“I have seen how the recipe of minimal disturbance, keeping the soil covered with living plants at all times and growing at least three or more crops in rotation works on farms around the world,” he said. “The simplest advice boils down to ‘ditch the plough, cover up and grow diversity’. However, there is also an urgent need for innovation to accelerate soil building.”
Another key feature of the REAP conference is the Start-up Showcase. This year, entrepreneurs and start-up companies who previously used the conference as a launch platform will be returning to discuss their work with farmers – showing how the agri-tech ecosystem is fast-tracking digital farm innovations.
They include Breedr, a smartphone app which tracks the performance of livestock and connects to a secure trading network online, allowing farmers to optimise productivity and reduce the greenhouse gas emissions associated with meat and dairy production.
Other returning exhibitors include Outfield Technologies, which has produced an orchard management platform to provides growers with accurate fruit yield estimates based on drone imagery, and California-based firm Arable, whose Mark 2 product provides localised weather and plant health status in real time via a mobile phone, providing the basis for precision crop protection decisions and helping to time the smart application of nutrients and water.
AGRI-TECH WEEK SCHEDULE
• Monday November 9, 9.30am-11am
ADAS hosts: “Use of crop sensing in field vegetable and potato crops”
The INNO-VEG project is developing a new approach for carrying out research on field vegetable and potato crops by using crop sensing data to assess treatment differences.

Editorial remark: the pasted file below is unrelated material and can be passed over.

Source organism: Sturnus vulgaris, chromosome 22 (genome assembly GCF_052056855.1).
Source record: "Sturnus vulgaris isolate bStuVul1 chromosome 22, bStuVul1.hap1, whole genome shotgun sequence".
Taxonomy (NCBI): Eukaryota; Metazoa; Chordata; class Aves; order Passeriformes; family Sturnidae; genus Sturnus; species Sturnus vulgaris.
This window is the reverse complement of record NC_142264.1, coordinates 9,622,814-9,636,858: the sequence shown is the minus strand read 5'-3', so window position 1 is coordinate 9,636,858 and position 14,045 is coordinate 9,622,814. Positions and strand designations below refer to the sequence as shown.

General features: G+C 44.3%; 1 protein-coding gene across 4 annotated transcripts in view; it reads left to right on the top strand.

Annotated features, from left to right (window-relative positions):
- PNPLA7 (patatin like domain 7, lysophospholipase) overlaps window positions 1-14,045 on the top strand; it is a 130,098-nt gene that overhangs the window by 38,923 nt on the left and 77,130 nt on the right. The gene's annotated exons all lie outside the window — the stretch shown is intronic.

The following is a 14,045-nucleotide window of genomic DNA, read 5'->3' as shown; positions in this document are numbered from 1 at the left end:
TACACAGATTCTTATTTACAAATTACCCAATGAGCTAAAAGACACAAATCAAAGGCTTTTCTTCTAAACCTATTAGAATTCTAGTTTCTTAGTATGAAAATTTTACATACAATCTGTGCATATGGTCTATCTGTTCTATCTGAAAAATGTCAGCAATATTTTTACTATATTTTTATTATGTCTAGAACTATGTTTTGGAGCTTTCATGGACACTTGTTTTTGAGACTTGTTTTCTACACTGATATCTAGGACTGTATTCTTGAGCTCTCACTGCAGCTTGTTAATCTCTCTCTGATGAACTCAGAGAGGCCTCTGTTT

• Tuesday November 10, 9am-4pm
Agri-TechE hosts: “REAP Conference 2020: From micro-scape to landscape – innovating at the frontier”
The conference explores emerging approaches and technologies that promise improved farming decision-making at every level.
• Wednesday November 11, 2.30pm-5.30pm
AHDB hosts: “Technologies to enhance soil monitoring and crop management”
The Rotations Partnership, a collaboration between industry partners and four research organisations, will discuss novel imaging techniques being used to investigate organic matter, soil porosity, soil compaction, and yield prediction.
• Thursday November 12, 10am-midday
Norwich Research Park hosts: “Crops and non-chemical pest control – genetics, environment and biodiversity”
This event explores these complex interactions in a changing climatic and regulatory environment. Presentations will include soil health and sustainable farming practices, aphid resistance, and cabbage stem flea beetle – opportunities for genetic resistance and beneficial insect control strategies.
• Thursday November 12, 4.30pm
Royal Norfolk Agricultural Association hosts: “Back to reality? Pushing the boundaries in agri-tech and innovation”
The global Covid-19 pandemic has triggered a rapid transformation in digital communications and connectivity. This has accelerated changes already underway in agriculture. But how have the new conditions affected the industry? Does the ‘new normal’ open up new opportunities and, if so, how can these be exploited to benefit knowledge exchange and innovation in agriculture?
• Friday November 13, 10am-12.30pm
NIAB hosts: “Soil health and the circular economy – a sustainable future for agriculture”
The use of farm waste to improve soil structure, health and performance are key themes for this practical seminar.
For more information and to register for online events, see the Agri-TechE website.